Is Equipment Rental & Other Per Diem Allowances Included in My Workers’ Comp Rate in PA?

Whether rig rental and other per diem allowances can be included in an average weekly wage calculation is a seldom asked question. Other than board and lodging, they cannot be included, unless it can be shown that the money was available for “personal use”.

Section 309(e) of the Act defines the term “wages”. Board and lodging (otherwise known as per diem), gratuities, incentives, vacation pay, sickness and accident benefits, and bonuses are considered wages, but fringe benefits are not. Wages are further defined as: “Compensation given to a hired person for his or her services, based on time worked or output of production, it is a term that should be broadly defined to include periodic monetary earnings and all compensation for services rendered without regard to the manner in which such compensation is computed. Mullen v. WCAB, 945 A.2d 813 (2008).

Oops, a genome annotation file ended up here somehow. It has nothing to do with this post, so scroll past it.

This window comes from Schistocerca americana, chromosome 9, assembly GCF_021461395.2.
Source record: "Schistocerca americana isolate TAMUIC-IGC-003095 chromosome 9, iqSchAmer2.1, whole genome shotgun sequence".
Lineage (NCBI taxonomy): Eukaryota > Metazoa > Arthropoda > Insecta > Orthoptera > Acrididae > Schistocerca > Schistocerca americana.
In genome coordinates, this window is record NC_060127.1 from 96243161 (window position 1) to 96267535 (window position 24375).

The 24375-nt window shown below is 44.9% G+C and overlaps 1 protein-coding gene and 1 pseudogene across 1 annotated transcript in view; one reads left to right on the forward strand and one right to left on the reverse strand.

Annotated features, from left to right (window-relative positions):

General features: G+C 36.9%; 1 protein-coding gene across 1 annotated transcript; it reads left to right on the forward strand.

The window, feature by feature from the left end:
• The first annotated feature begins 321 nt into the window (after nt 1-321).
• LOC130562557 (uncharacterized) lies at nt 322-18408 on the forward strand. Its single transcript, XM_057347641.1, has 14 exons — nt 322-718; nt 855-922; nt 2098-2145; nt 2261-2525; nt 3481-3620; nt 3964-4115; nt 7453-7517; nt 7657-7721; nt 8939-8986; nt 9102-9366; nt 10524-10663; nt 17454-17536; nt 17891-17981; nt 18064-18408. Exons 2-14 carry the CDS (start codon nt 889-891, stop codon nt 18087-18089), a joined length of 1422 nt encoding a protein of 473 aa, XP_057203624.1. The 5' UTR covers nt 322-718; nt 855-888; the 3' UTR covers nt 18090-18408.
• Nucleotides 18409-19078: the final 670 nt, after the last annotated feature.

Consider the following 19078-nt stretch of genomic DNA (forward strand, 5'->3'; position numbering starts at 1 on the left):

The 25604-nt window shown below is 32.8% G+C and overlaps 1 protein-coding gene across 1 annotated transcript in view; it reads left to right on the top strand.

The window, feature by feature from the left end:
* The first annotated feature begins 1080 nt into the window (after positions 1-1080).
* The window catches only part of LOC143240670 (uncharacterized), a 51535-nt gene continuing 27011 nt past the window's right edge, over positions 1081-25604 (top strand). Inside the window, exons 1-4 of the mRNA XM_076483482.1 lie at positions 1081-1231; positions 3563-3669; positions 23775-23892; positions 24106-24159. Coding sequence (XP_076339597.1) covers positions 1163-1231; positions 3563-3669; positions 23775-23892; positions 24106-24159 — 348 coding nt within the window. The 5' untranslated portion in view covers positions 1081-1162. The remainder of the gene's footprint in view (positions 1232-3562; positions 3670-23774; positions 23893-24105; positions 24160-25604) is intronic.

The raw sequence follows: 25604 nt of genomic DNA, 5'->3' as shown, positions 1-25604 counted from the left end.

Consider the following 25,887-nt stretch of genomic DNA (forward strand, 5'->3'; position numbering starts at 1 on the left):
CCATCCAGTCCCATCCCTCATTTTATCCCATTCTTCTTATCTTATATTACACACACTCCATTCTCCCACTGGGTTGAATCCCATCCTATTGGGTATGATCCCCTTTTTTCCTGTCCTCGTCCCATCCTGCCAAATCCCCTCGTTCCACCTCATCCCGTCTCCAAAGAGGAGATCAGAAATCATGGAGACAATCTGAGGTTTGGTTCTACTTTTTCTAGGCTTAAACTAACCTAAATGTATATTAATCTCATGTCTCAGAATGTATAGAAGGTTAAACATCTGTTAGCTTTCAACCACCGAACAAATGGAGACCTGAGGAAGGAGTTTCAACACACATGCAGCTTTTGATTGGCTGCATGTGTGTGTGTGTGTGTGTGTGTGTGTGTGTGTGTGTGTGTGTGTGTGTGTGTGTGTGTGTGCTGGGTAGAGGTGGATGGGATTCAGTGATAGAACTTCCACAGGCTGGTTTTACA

An Average Weekly Wage (AWW) calculation is based only on “wages”. The PA Workers’ Comp Act does not provide for non-monetary renumeration, other than board and lodging, to be included in the AWW calculation. This would include mileage reimbursement and business expenses that are not available for personal use and which renumeration is being used for the item covered by the expense. Glinka v. WCAB, 462 A.2d 909 (Pa.Cmwlth. 1983). A presumption exists that a business expense is not included in the AWW calculation. To overcome the presumption, a claimant must produce a federal tax return showing that the item reimbursed was not listed as a deduction or depreciated. Glinka.

Adams v. WCAB, 527 A.2d 625 (Pa.Cmwlth. 1987) holds that reimbursement for a chain saw rental and fuel costs are not considered wages for AWW calculation purposes. On his income tax return, claimant deducted a depreciation allowance for the saw and fuel costs and paid income tax on the balance he received from the equipment rental. The Court held that since Section 309(e) of the Act is silent regarding payments for rental of equipment, it must be concluded that the legislature intended to exclude it from wage computation.